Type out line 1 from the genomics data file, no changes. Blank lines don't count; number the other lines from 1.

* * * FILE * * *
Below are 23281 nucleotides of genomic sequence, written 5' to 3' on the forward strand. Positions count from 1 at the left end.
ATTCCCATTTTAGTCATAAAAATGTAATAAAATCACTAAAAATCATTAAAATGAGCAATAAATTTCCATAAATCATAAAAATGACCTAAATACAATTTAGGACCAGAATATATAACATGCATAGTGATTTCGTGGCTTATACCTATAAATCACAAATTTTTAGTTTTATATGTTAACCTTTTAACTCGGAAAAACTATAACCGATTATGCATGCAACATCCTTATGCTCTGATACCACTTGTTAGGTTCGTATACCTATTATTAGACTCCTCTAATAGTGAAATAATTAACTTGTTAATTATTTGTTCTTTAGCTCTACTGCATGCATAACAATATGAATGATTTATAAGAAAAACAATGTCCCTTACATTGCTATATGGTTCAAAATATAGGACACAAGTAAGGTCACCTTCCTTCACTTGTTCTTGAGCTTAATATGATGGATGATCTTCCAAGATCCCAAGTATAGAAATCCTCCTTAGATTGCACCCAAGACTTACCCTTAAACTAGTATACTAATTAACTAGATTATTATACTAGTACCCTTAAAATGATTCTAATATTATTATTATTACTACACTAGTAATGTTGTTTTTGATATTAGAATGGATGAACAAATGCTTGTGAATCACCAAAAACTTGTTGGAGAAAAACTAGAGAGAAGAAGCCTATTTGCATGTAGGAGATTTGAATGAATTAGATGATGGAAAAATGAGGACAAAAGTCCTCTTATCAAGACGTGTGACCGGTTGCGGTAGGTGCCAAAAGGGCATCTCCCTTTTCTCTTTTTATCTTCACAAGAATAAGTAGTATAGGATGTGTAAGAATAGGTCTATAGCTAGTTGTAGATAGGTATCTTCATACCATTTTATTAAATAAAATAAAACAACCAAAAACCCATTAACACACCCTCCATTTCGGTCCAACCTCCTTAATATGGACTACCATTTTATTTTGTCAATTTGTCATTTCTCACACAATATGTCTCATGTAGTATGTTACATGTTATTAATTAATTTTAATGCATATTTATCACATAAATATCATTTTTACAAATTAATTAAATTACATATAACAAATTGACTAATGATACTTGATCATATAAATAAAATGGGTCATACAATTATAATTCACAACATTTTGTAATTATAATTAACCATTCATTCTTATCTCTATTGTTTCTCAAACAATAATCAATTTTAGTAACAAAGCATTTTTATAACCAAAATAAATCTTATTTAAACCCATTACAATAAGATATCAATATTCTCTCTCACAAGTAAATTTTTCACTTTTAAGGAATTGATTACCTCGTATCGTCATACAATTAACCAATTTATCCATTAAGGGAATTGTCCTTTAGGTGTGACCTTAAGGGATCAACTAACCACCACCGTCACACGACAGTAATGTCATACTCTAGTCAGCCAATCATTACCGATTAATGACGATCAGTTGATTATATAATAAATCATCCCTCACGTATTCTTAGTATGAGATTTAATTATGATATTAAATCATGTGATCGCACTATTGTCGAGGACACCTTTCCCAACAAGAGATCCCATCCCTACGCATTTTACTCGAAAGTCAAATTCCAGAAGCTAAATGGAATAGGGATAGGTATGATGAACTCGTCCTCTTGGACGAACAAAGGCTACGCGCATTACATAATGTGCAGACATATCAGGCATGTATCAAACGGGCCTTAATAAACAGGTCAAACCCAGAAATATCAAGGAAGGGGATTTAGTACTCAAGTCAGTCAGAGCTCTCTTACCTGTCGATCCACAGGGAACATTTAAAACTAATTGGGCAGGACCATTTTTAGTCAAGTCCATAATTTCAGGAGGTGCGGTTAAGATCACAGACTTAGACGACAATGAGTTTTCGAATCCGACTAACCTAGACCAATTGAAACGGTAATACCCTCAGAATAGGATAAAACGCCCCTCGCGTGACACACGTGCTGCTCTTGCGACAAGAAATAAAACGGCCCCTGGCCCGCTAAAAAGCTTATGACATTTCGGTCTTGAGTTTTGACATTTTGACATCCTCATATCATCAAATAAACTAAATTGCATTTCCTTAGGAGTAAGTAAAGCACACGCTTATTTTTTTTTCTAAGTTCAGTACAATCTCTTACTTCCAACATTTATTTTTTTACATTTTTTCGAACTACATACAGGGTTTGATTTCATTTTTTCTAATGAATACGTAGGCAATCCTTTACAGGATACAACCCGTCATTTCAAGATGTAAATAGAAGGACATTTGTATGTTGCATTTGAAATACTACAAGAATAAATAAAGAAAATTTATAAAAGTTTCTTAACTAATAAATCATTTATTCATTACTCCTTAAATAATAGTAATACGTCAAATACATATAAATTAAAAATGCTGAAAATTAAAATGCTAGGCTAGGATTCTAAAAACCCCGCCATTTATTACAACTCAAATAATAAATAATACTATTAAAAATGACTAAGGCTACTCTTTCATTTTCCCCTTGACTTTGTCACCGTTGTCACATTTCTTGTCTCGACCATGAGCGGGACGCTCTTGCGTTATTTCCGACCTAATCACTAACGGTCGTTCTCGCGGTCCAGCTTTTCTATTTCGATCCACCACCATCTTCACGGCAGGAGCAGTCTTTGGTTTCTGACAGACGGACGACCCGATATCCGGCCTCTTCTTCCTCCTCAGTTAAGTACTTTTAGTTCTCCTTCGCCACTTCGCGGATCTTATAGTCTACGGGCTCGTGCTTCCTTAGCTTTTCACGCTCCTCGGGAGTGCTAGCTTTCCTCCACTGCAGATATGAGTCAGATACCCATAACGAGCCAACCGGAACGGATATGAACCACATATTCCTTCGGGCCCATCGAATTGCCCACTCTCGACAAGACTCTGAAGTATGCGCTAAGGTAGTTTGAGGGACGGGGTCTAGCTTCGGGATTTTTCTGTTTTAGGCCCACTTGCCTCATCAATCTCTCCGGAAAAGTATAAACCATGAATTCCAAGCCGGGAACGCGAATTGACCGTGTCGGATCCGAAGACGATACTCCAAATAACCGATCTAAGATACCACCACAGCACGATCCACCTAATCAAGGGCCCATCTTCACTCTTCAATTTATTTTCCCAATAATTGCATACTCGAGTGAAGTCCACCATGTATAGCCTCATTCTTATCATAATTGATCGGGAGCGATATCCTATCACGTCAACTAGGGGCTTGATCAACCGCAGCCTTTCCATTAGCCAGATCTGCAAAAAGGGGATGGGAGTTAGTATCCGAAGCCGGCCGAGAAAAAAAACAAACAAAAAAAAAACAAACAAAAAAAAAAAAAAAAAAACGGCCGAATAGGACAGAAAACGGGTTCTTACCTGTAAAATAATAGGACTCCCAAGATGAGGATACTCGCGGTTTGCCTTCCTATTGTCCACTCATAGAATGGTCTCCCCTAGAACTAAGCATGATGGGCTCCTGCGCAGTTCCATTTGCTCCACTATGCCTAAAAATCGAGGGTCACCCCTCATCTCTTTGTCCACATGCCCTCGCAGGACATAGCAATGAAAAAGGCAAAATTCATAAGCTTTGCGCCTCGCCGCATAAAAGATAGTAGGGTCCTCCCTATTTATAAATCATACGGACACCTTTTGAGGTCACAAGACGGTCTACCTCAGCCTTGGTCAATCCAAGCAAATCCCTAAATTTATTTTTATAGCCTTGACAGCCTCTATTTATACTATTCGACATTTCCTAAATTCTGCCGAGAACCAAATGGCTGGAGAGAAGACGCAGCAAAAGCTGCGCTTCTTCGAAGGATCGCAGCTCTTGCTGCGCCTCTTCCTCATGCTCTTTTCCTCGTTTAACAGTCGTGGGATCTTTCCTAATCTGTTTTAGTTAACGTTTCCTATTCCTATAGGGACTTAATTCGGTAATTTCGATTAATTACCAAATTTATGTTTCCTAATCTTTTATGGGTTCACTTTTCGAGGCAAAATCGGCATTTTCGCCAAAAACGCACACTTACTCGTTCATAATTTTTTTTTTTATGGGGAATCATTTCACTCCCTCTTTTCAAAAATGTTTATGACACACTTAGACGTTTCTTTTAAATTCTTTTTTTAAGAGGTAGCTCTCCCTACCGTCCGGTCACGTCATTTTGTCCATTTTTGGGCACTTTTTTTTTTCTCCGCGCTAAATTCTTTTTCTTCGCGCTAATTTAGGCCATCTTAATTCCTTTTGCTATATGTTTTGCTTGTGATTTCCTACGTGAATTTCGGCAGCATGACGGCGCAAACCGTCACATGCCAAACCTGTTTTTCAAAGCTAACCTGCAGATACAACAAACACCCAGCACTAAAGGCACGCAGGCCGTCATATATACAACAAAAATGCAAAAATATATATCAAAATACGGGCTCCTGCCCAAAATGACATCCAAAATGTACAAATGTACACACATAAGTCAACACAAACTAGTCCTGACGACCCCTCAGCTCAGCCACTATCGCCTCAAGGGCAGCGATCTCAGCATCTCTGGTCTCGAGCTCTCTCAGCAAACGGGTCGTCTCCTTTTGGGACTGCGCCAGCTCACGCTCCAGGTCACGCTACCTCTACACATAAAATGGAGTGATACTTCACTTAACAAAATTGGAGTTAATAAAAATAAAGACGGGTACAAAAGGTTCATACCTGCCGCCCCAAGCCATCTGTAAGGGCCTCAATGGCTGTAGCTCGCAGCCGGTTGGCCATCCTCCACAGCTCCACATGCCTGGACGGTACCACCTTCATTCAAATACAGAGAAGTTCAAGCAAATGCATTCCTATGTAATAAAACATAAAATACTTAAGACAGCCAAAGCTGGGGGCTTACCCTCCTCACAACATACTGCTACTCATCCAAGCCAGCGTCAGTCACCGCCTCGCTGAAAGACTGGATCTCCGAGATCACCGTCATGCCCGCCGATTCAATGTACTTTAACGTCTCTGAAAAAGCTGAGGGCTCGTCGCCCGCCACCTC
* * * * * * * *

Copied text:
Below are 23281 nucleotides of genomic sequence, written 5' to 3' on the forward strand. Positions count from 1 at the left end.